• Identify sections of the wellness policy that score as a “0” or “1”.
    • Note: Revision of a wellness policy should be performed within a wellness council subcommittee.

    Additional Tips to for Wellness Policy Revisions:

    1. Policy vs Practice – revising policy language to reflect wellness practice
      • Does your policy match practice?
        • Are you doing something that supports wellness but it is not reflected in your policy?
    2. Examine policy wording
      • Make sure your wording is as specific as possible
      • Avoid language that is too vague or unclear
      • It’s possible that you can revise wording to include specific examples or phrasing (i.e. free, Go for the Greens, ALL students, USDA)
    3. Other additions
      • These areas may not be identified on WellSAT, but are worth including to highlight the great things your school is doing
      • Determine which section of the wellness policy it would fit into
      • Develop wording and include in policy
    4. Next Steps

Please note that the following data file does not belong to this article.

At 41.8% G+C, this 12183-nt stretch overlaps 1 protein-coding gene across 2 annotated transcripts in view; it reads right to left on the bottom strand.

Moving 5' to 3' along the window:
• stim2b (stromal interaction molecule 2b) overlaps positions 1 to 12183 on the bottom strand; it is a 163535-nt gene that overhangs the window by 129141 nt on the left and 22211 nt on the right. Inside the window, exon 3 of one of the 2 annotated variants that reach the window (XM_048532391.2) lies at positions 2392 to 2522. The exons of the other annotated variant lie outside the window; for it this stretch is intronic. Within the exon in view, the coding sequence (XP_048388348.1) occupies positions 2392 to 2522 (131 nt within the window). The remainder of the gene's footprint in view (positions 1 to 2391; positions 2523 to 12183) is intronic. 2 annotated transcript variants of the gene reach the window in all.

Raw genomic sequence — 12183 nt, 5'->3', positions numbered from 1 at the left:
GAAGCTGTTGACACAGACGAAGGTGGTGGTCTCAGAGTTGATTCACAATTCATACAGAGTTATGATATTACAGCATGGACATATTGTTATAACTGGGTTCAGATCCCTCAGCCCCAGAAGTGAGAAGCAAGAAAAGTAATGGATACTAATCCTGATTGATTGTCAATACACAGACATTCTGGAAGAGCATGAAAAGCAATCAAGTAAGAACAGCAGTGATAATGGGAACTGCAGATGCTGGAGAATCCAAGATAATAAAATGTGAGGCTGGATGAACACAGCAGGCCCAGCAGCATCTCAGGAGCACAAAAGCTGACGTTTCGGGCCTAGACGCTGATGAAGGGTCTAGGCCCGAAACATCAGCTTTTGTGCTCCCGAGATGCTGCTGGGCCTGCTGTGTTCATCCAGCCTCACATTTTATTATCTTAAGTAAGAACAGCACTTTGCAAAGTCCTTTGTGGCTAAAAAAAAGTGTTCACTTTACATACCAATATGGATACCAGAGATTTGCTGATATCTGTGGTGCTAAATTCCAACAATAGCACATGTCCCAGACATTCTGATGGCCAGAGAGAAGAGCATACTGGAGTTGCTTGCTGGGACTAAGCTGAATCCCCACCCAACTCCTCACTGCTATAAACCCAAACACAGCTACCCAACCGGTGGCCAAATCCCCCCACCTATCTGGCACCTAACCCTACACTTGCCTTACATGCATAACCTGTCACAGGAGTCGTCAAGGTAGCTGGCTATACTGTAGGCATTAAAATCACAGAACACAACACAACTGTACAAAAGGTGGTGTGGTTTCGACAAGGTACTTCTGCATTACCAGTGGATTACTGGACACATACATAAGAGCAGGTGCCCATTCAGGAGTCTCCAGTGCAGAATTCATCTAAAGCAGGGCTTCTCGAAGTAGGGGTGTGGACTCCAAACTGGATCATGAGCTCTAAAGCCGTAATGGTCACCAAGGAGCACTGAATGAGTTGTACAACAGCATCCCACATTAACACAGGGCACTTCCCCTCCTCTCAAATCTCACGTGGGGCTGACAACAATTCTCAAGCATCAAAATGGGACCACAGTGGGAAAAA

• Identify sections of the wellness policy that are still scored as a “0” or “1”
      • Determine next steps for your school to address these gaps
      • Utilize planning procedures to begin thinking about ways to improve and enhance wellness initiatives in your school
      • Take action and continue to evaluate and revise policy and programs
      • Circle back and continue to make necessary changes to your wellness policy

    Click here
    to view the wellness policy minimum requirements for inclusion prior to revision.

    Click here to access both sample language and a blank scorecard to complete your WellSAT assessment.

  • Wellness Practice Assessments: Measure Strengths, Weakness with Free Tools